At 1 o’clock the following morning, Monica got up and found that her stomach was normal. She could not stand upright before, but that Sunday morning, Monica was standing up straight. People in church were asking, “What happened? Monica’s normal.”


The 2008 miracle just approved for Mother Teresa’s canonisation was also indisputably dramatic. Father Kolodiejchuk told how, in Santos, Brazil, the man who was cured, now 42 years old, had a bacterial infection that led to multiple abscesses of the brain.

“By the 9th of December 2008, he was dying,” Father Kolodiejchuk said. Doctors had tried different medicines and treatments. By 2am, the man was in extreme pain and went into a coma, near death.

“At 6:10pm, he was being taken to the operating room. His main doctor, a neurosurgeon, wanted to try a last-ditch surgery, but it was not doable, as the anaesthesiologist couldn’t perform a necessary procedure on him first.

“However, since that March, the patient’s wife continuously asked for Mother Teresa’s intercession for her husband. Her relatives, friends and the parish priest were also praying for a miraculous cure through the blessed nun’s intercession.

“Meanwhile, that December day, the wife went to their parish precisely from 6:10 to 6:40pm for very intense prayer, along with the pastor, Father Elmiram Ferreira, seeking the intercession of Mother Teresa for the cure of her dying husband.

The surgeon came back to the operating room at 6:40pm. The man was inexplicably awake, in no pain, and asked, “What am I doing here?”

“Not one of the doctors could explain that medically,” said Father Kolodiejchuk, who travelled to Santos with a priest from the Vatican’s Congregation for the Causes of Saints to investigate the miracle.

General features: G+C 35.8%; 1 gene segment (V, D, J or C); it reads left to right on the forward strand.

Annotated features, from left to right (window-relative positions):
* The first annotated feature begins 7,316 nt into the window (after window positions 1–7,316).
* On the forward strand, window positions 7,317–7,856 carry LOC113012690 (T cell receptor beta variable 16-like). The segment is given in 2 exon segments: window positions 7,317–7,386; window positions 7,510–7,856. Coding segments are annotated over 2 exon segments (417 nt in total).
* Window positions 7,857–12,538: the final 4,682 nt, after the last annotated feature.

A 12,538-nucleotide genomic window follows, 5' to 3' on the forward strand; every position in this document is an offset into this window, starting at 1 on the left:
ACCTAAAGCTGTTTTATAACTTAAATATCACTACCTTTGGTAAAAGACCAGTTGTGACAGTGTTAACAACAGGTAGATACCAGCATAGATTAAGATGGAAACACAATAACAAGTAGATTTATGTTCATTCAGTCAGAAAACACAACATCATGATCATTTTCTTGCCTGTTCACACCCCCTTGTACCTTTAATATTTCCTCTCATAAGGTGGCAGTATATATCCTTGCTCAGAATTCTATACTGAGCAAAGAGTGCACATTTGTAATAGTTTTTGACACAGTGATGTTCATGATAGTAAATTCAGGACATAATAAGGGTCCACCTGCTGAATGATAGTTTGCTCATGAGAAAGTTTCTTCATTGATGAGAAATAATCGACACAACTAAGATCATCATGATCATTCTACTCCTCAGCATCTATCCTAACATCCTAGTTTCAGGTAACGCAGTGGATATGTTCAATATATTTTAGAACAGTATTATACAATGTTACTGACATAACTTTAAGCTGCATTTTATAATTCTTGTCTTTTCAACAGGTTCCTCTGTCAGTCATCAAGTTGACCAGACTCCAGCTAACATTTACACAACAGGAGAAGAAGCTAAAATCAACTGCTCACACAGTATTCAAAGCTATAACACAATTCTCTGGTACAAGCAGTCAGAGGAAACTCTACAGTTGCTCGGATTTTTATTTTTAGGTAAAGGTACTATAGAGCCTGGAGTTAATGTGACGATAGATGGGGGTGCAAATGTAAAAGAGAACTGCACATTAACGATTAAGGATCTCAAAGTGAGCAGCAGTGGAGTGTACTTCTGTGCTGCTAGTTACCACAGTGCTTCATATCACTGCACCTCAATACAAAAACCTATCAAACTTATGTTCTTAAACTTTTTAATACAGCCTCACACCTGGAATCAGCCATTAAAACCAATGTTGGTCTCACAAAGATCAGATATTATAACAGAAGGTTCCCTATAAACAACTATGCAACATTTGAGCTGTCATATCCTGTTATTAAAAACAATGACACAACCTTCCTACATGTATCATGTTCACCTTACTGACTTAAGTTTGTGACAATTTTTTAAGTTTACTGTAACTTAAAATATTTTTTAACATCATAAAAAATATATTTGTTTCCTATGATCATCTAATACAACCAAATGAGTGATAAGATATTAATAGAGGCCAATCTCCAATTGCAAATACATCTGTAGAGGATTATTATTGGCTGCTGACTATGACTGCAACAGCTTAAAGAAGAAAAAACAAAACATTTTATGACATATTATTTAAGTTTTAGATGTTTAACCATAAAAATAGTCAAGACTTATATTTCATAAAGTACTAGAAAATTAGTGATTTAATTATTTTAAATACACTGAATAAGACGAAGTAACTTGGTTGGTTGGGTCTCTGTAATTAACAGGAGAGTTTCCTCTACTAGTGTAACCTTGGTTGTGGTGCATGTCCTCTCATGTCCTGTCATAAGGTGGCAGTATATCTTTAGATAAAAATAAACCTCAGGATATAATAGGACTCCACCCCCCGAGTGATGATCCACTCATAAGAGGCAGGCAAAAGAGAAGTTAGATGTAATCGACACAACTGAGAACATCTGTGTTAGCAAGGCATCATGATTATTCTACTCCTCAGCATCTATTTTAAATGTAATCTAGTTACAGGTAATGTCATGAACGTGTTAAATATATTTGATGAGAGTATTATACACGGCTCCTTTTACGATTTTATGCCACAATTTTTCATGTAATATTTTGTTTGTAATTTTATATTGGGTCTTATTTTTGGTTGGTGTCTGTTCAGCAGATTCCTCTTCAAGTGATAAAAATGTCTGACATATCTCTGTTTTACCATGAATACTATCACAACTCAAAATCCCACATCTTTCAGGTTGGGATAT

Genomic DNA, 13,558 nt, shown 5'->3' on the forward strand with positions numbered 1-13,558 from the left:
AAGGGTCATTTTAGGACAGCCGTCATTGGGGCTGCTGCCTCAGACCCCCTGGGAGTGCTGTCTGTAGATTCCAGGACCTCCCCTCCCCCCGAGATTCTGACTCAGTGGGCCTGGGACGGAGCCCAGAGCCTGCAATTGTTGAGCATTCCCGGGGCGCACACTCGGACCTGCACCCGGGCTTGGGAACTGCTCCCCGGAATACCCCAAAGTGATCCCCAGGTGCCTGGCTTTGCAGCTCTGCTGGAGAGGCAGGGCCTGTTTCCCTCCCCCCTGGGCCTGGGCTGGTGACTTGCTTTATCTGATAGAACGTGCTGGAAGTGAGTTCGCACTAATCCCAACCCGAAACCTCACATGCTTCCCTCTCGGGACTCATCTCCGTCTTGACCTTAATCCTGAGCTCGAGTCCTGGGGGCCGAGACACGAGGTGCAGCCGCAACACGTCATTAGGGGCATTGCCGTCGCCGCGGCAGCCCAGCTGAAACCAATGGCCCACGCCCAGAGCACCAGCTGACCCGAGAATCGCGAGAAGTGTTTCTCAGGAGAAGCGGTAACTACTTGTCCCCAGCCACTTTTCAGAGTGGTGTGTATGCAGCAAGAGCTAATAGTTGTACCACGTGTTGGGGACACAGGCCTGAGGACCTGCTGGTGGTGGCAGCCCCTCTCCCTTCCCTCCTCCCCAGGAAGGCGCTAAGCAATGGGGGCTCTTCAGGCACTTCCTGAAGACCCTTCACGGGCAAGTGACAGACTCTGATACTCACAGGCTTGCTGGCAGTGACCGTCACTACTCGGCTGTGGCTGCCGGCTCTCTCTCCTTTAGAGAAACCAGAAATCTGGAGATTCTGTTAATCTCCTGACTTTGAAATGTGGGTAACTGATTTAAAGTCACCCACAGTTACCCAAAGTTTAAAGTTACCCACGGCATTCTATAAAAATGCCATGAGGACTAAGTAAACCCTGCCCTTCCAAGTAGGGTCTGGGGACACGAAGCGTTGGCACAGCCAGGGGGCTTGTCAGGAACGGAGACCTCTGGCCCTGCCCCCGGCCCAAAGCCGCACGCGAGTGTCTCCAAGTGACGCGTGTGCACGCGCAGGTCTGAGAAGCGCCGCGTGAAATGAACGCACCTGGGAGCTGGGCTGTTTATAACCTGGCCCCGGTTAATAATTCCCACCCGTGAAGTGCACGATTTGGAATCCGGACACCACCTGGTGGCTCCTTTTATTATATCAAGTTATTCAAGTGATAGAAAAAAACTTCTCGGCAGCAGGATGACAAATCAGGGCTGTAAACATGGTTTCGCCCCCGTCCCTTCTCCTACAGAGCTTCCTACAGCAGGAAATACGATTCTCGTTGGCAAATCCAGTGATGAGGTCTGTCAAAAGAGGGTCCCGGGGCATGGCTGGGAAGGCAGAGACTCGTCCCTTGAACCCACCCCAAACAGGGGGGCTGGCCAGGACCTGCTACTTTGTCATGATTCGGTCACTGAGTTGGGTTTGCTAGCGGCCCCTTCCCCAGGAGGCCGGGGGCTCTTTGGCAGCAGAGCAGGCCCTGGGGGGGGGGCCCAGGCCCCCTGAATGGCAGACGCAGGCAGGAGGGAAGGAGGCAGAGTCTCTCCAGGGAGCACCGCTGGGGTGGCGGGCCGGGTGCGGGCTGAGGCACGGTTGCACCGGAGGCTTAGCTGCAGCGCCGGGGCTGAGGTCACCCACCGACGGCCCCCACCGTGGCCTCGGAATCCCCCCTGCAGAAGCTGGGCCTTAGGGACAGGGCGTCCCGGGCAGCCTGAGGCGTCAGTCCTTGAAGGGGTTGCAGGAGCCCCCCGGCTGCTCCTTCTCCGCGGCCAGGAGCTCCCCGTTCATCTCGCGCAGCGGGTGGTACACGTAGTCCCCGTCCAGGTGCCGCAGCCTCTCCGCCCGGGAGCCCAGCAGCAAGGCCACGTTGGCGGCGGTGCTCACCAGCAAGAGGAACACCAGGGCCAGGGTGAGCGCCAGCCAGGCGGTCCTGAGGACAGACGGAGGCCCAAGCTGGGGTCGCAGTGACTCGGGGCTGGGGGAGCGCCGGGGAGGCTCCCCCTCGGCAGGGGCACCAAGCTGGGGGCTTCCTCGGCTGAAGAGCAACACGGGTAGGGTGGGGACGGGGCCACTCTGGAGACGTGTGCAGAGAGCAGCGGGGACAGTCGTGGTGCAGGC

In Rome last September, the medical commission studying the case for the canonisation unanimously found a perfect cause and effect: “a direct causal connection between this inexplicable cure and the intercession of Mother Teresa,” said the priest-postulator.

Now, the once-afflicted man is back at work, with no physical limitations.

Last October, the theological commission voted unanimously for approval, and on 15 December, the final approval of the miracle went to the Holy Father from the cardinals and bishops of the Congregation for the Causes of Saints. Two days later, Pope Francis approved.

There is even another miracle connected to the Brazilian man’s inexplicable cure that was not part of the cause’s official presentation. Father Kolodiejchuk explained that all the doctors said that because of the treatment the man received, he would not be able to father a child, so he and his wife would never have children.

“But they have two healthy children — one born in 2010 and one in 2012,” Father Kolodiejchuk said.

This, too, should not surprise those with devotion to Mother Teresa.

“During her lifetime, young couples would come to ask Mother to pray for them,” said Father Kolodiejchuk, referring to the saint simply as “Mother,” as the Missionaries of Charity often do. “She would take a Miraculous Medal, kiss it — always her practice — and give it and say, ‘Mary, Mother of Jesus, give us a child.’”

And a year later, the husband and wife would come back to show her their baby. And at times, noted Father Kolodiejchuk, she could be even more direct: “Mother would say, ‘You will have a child.’”

“She had a very simple, direct expression,” he affirmed. “She chose to be that way.”

A Mercy Saint for the Jubilee

The Year of Mercy seems like the perfect time for canonising Blessed Mother Teresa because of her major works of mercy. According to the calendar for this Jubilee of Mercy, 4 September is the “Jubilee for Workers and Volunteers of Mercy.”

Father Kolodiejchuk sees the timing as a work of divine Providence. If someone had told him about the 2008 miracle years earlier, Mother Teresa might have already been canonised, “but Divine Providence wants that canonisation for the Year of Mercy because the actual apostolate [of Mother Teresa] was the works of mercy from Matthew 25,” he observed.